UK: Bad bank Ukar repays further £1.9bn

Northern Rock bank is one of those under Ukar, the 'bad banks' arm

Northern Rock bank is one of those under Ukar, the 'bad banks' arm - Credit: PA

The bad bank behind failed lenders Northern Rock and Bradford & Bingley paid another £1.9billion to taxpayers in the first half of the year and saw a sharp fall in soured loans.

UK Asset Resolution (Ukar), the state-owned firm responsible for winding down the mortgage books of the collapsed banks, said Government repayments surged more than 70% from £788million a year earlier.

Its underlying pre-tax profits increased 10% to £529m as the improving economy and housing market saw the number of borrowers in severe arrears drop 29%. Repossessions fell more than 8% to 3,871 and charges for bad debts dived.

Chief executive Richard Banks said: “All that suggests that the economy is starting to improve and people’s finances are starting to improve.”

Britain’s housing market has been stimulated in recent months by Government schemes that have boosted mortgage approvals and lifted prices.

The Help to Buy initiative allows buyers to get on to the housing ladder with a 5% deposit, while Funding for Lending encourages banks and building societies to lend more to households and businesses.

Mr Banks added: “There are definite signs of a moderate recovery and the mortgage market has been stimulated through the Help to Buy scheme.

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“I think it will be a continued steady reduction in the number of customers in arrears.”

Ukar has now repaid a total £6.6bn to the Government, but still owes another £42.1bn.

It repaid £1.3bn in the first half, with fees, interest and taxes of around £500m taking the half-year total to £1.9bn. It expects to fully repay the state within the next 10 years.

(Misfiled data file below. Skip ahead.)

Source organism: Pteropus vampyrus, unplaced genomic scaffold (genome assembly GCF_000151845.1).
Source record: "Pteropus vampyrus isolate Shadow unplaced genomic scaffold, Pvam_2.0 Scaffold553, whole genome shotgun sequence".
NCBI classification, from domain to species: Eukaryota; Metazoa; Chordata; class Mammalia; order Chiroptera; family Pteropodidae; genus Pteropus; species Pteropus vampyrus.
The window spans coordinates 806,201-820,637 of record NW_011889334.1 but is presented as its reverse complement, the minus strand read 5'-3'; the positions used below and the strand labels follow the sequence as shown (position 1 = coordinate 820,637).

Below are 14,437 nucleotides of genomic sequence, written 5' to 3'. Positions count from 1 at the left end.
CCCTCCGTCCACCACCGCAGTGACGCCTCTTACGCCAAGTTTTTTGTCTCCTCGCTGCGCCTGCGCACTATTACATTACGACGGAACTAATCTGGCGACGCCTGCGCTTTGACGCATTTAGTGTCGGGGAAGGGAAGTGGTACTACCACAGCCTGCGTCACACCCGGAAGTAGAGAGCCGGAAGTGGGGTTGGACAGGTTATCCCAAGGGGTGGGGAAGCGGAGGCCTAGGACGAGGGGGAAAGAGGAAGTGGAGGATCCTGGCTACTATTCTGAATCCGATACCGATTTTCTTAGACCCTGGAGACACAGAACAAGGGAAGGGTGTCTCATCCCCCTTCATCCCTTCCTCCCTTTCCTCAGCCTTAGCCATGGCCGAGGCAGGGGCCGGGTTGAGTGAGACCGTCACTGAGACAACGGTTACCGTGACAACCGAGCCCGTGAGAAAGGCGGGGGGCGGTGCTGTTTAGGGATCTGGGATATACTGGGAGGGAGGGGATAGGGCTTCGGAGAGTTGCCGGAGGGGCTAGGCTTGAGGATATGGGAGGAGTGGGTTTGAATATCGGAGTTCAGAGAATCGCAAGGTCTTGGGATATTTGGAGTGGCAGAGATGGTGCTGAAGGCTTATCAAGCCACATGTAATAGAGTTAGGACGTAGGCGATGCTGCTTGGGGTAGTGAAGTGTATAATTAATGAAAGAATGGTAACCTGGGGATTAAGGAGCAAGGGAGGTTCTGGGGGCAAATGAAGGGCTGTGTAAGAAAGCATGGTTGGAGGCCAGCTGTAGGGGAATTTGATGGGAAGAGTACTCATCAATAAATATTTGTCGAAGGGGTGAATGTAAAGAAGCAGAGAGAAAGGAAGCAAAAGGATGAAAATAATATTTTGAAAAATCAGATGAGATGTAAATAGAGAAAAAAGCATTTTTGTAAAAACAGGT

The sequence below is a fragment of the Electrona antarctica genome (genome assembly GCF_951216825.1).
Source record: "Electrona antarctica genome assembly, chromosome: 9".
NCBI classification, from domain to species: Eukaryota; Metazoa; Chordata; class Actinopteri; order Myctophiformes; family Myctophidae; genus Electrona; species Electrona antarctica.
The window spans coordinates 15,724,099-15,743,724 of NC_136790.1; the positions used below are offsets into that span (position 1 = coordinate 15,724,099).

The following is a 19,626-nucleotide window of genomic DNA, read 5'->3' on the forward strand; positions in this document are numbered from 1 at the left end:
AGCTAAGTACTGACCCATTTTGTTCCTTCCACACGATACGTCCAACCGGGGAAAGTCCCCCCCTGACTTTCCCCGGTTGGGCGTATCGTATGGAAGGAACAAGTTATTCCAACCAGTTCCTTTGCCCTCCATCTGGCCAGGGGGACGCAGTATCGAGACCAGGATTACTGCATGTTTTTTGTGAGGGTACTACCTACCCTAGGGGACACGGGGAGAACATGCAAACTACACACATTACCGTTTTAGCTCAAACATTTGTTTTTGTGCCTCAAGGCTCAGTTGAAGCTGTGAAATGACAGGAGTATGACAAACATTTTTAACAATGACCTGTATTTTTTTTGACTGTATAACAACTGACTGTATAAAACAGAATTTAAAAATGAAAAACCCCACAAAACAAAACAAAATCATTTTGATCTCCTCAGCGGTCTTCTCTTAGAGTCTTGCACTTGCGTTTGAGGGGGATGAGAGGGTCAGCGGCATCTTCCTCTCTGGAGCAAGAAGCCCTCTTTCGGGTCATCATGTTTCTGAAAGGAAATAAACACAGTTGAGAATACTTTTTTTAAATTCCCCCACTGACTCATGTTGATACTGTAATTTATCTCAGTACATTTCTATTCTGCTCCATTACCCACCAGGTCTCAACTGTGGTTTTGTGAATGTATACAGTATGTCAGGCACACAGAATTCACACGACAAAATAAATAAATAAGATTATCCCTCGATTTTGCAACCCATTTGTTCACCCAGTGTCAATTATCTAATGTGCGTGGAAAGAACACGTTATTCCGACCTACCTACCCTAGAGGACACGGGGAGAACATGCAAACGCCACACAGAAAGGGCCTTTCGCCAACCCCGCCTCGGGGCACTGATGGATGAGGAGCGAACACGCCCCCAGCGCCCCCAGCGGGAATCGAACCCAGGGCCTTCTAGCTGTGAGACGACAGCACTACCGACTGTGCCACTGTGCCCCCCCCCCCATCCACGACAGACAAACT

The company was formed in October 2010 to manage the loan books of B&B and Northern Rock after the former building societies failed during the financial crisis.

It is winding down a £66.1bn total loan book and has 584,000 customers, of whom around a third are on interest-only mortgages.

Ukar said mortgages three or more months in arrears fell to 21,332 from 30,222 a year earlier. Charges for impaired loans dropped by £79.2m to £91.5m.

Mr Banks said the book’s improving health will increase its attractiveness to potential buyers.

“The better the economy, the fewer customers are in arrears and the more valuable these (loans) will be,” he said.

“If we can sell them, we should get a better return.”

Last month Ukar raised £400m after selling a portfolio of Northern Rock’s personal loans to OneSavings Bank - the group behind mutual Kent Reliance - and debt recovery business Marlin Financial.

OneSavings Bank, which is backed by US private equity group JC Flowers, bought Northern Rock Asset Management’s loans that are not in default, adding 70,000 new customers.

Mr Banks said that, while interest rate rises appear a long way off, it has contacted 18,000 interest -only customers who have mortgages with 10 or fewer years remaining to ensure they have plans to repay the loans.